A New Tenant to Cape May
We have a new dolphin in our Cape May waters! On May 31st, 2016 during our 10:00AM trip, we spotted a pod of our residential dolphins. We recognized a few of the different dorsal fins, including our catalogued dolphin, Triscuit (Tt0008). While watching the pod feed, we noticed another dorsal fin that was very mutilated. It seemed to be sliced in half and had been a very rugged wound. After consulting the naturalist onboard, we realized it was not recognized from previous years and concluded that this dolphin was possibly new to our area.
While continuing to watch this pod of dolphins, we watched the new individual interacting with this residential crew. This dolphin was feeding with and socializing with the other dolphins of the pod, including Triscuit. Since Triscuit is a dolphin we see a lot in our Cape May waters, it was very interesting to see this new individual interacting so well with him. There were no signs of aggression or distress between the dolphins. There were at least four juveniles in this pod of dolphins, yet all the individuals in the pod interacted well together. This was very interesting because we have never seen this new dolphin with our residential pod before.
Another intern, Danielle Kroesche, and I were on the boat that morning during the spotting of this new dolphin. During this pod, Danielle was taking data while I was taking pictures of the dolphin’s dorsal fins. Since I had taken the pictures of the new dolphin, I had the chance to name it when it was added to the catalog. Since it was traveling with Triscuit, I decided to stick to the “cracker” theme, and named the dolphin, Saltine.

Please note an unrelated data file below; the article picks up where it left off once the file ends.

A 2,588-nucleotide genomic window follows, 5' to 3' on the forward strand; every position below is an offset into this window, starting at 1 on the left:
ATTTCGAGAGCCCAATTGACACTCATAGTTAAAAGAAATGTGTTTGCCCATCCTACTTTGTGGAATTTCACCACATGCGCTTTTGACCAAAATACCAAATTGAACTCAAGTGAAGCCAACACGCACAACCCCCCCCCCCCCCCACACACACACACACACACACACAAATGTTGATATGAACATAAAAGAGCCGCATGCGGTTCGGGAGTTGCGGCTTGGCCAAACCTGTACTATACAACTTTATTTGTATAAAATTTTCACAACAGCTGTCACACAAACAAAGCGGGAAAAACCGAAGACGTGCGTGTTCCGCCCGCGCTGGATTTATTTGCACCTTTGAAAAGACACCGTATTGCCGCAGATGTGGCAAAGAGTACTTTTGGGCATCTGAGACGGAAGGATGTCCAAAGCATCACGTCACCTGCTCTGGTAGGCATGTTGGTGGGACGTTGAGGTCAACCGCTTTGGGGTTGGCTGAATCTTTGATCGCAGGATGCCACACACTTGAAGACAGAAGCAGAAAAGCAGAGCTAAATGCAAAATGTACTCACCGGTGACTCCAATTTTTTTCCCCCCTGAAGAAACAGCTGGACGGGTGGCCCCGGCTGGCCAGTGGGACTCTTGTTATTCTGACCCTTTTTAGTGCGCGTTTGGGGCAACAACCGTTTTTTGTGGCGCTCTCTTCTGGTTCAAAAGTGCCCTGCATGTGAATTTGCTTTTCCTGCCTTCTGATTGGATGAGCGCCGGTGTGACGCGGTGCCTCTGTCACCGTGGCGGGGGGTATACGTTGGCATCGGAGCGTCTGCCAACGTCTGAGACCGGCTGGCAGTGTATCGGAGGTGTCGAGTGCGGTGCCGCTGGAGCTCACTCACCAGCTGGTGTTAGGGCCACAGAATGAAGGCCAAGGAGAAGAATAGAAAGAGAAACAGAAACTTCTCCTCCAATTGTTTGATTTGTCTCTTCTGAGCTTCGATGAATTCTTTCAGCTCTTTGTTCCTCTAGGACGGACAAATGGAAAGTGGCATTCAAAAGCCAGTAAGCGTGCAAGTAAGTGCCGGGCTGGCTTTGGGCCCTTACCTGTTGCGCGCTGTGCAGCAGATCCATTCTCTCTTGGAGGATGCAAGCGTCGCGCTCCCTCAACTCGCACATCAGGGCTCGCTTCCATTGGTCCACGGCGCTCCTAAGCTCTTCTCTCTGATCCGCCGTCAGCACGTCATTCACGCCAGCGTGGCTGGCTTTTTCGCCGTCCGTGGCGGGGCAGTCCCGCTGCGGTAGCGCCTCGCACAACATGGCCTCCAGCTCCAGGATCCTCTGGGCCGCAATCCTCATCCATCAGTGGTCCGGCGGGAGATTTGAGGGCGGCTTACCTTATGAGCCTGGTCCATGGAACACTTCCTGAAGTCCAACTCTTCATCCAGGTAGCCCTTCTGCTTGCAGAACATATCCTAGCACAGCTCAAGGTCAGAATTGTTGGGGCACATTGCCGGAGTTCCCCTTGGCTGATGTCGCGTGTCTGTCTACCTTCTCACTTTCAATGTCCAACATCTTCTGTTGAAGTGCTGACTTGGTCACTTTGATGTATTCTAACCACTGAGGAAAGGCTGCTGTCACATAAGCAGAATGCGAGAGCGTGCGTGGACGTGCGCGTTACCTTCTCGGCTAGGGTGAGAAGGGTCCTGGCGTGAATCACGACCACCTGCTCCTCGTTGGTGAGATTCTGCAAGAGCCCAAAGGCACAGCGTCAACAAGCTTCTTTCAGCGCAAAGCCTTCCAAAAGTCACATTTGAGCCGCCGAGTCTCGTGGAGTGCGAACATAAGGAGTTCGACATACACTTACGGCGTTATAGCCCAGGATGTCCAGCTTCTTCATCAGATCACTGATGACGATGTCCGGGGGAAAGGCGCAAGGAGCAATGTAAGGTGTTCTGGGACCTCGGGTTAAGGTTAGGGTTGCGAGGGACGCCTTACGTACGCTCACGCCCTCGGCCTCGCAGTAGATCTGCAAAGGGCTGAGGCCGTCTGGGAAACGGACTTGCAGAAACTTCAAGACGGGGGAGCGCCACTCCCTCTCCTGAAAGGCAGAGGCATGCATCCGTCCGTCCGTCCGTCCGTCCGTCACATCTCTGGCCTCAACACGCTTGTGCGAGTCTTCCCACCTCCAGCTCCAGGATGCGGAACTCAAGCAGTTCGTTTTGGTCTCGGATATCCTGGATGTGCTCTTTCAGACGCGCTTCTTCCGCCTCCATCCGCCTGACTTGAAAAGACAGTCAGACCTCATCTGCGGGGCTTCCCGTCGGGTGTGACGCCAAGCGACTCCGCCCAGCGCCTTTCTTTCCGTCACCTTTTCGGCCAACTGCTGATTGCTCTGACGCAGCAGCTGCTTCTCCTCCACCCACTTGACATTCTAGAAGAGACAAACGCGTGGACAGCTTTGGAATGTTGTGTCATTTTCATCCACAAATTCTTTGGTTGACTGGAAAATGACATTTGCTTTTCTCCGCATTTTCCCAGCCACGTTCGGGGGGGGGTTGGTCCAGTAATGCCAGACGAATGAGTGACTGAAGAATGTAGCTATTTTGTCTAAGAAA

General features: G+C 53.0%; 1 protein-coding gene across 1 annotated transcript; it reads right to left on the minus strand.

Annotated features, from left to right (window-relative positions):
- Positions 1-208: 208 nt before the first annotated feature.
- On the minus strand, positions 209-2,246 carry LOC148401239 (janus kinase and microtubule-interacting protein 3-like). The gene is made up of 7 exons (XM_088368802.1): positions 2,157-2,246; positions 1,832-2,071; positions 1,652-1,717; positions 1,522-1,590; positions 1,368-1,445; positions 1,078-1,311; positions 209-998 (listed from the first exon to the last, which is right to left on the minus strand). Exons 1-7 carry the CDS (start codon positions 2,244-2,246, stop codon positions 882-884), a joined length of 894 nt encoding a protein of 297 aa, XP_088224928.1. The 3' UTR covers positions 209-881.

Currently, I am working on trying to find out if Saltine has been spotted before. While referring to the Mid-Atlantic Bottlenose Dolphin Catalog (MABDC) provided by Duke University, I am looking for notches and other characteristics on other dorsal fins that will match Saltine’s. I am trying to find out if this dolphin has been photographed before along our coastal waters. The mutilation of Saltine’s dorsal fin seems to be very healed over, meaning that it has happened several seasons ago. I am looking for fins that are also mutilated just as Saltine’s, meaning the dolphin has been spotted recently, as well as older photographs where the remaining portion of the fin matches, meaning it is a picture from before Saltine’s mutilation. While there has not yet been a confirmed match, I am still researching the dolphins in the catalog in hopes of soon finding a match.
– Samantha Malone, Virginia Tech University, Intern at CMWWRC
Have you seen this dolphin along the East coast?
If so, email Samantha Malone at [email protected]